The laptops were scheduled for delivery to his system this week, but the reseller informed district officials that the computers, manufactured by Lenovo, were being held by the U.S. Department of Commerce in customs because they also involved a separate electronics company that was accused of involvement in human rights violations in China, Cosby said.
That company was Hefei Bitland Information Technology Company, one of 11 Chinese companies that the U.S. imposed trade sanctions on last month as the Commerce Department cracked down on imports made with suspected forced labor, as well as companies implicated in other human rights abuses in China’s Muslim northwestern region of Xinjiang, officials said.
But the U.S. Department of Commerce said late Tuesday that it had not seized any laptops.
“The Department of Commerce recently added Hefei Bitland Information Technology Company to the Entity List because of human rights abuses including forced labor in the Xinjiang region of China,” according to the statement. “The Entity List establishes a license requirement for the export of items subject to the Export Administration Regulations and does not apply to the importation of Chromebooks from China. While there are nuances in the policy that this issue actually falls under CBP’s jurisdiction, we should all agree that American school children should not be using computers from China that were produced from forced labor.”
It was unclear whether the computers had arrived in the U.S.
Cosby said his district, which surrounds the city of Gadsden, had been told it might not receive the products until October.
Scott Gill, President and CEO of Trinity3 Technology, said he could not comment specifically about Etowah’s order because the company does not disclose customer-specific information, but confirmed: “a number of devices were held up that were scheduled for deliveries to schools across the country.”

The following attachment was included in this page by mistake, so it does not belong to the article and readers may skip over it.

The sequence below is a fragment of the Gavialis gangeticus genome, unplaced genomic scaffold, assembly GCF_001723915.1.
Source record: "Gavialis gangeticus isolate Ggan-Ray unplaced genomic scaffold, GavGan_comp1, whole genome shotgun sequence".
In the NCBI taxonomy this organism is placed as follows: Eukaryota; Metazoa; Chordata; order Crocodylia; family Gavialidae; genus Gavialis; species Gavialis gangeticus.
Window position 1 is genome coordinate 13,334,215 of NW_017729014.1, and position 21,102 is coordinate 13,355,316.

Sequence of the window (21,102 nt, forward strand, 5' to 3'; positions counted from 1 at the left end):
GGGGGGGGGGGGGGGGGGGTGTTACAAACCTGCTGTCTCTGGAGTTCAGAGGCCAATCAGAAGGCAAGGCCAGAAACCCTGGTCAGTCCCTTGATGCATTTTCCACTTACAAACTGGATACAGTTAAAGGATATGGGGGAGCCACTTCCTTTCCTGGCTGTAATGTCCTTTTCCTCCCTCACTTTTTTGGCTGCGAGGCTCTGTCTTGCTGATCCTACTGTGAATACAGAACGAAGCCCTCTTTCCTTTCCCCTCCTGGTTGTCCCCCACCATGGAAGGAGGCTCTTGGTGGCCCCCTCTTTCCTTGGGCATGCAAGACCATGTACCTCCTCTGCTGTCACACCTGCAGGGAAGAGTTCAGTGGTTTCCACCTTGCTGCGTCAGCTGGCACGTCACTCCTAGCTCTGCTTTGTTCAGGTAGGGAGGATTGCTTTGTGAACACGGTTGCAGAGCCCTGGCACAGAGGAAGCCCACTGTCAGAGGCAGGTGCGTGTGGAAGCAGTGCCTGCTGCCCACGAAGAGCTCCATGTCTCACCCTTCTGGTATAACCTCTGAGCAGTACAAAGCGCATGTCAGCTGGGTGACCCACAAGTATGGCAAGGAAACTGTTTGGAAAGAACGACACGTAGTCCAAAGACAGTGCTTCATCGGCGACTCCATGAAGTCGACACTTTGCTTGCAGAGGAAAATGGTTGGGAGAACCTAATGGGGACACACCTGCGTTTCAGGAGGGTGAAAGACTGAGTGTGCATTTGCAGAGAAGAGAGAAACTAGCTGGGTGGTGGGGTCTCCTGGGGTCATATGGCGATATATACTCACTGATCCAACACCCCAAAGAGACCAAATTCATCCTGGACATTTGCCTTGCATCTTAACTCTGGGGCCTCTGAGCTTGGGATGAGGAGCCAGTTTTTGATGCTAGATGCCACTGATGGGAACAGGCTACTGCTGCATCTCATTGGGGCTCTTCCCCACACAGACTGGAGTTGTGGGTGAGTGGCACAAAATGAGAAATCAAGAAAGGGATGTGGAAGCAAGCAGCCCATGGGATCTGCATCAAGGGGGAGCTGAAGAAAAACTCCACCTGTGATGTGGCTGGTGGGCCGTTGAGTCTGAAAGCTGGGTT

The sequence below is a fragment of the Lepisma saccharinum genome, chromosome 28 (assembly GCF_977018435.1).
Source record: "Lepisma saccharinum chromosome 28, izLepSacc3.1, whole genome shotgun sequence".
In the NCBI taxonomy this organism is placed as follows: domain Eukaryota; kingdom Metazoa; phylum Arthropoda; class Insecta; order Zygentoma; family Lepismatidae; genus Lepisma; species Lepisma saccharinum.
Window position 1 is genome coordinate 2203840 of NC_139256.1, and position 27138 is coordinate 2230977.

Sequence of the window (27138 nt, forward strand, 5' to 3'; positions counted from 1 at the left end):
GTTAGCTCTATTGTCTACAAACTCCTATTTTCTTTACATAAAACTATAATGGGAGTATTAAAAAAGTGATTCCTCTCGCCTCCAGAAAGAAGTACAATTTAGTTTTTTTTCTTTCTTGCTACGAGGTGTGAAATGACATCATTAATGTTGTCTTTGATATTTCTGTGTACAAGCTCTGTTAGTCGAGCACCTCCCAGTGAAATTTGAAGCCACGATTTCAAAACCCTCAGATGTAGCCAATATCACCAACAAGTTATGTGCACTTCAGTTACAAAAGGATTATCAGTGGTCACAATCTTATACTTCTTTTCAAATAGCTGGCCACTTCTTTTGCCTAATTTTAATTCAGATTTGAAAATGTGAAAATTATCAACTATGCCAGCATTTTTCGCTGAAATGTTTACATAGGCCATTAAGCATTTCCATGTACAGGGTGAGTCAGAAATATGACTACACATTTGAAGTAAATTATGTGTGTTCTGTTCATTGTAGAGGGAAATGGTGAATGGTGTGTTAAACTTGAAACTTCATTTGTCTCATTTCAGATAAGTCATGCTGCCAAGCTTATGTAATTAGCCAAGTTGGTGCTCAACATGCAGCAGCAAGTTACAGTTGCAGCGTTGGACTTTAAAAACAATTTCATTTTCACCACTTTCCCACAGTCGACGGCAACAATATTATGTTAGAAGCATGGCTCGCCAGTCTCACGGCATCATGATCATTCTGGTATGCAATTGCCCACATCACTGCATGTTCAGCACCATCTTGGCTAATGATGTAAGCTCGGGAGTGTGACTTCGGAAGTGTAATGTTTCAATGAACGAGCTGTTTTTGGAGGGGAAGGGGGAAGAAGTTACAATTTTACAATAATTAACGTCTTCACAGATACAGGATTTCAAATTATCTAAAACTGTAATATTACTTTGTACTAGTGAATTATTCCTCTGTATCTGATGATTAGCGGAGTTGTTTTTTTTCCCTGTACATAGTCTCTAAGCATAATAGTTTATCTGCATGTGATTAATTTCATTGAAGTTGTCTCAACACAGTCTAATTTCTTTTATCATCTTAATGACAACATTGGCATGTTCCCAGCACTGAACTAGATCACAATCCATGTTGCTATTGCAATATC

Cosby said he never received any communications from Commerce Department or customs officials, but did reach out to the offices of U.S. Sens. Richard Shelby, a Republican, and Doug Jones, a Democrat, as well as Republican Rep. Robert Aderholt, to resolve the issue.
He spoke with Aderholt but later opted to cancel the district’s order and purchase laptops from another vendor that could deliver them by September.
Classes were scheduled to begin Aug. 17 for more than 8,000 students in the district, about 1,600 of whom chose to begin the year with distance learning, AL.com reported.
Cosby added that Etowah County schools already have about 5,000 computers, some older models, that could be used in the interim, but it would not be enough to cover all of its students if classes were to go entirely remote.
“We were depending on that as a resource if we had to go entirely remote learning,” Cosby said. “We’ll be able to start school and do OK, but ... time is critical on this. It’s just another unanticipated obstacle.”
Ryan Hollingsworth, director of the School Superintendents of Alabama, said Tuesday that Cosby informed other Alabama education leaders about the situation during a district meeting Thursday. Hollingsworth then sent out a survey to the more than 100 other districts in the state and found that nearly 20 others were still awaiting more than 33,000 computers that had not yet been delivered.
He said he could not confirm whether any of those were being held by U.S. agencies, though he said he believes the Etowah County district is not the only one in that position.
“I know that’s not the only district,” Hollingsworth said, “I’m 100% sure of that.”
This story has been updated to include comment from the U.S. Department of Commerce and to add that commerce officials say the department did not seize any laptops.
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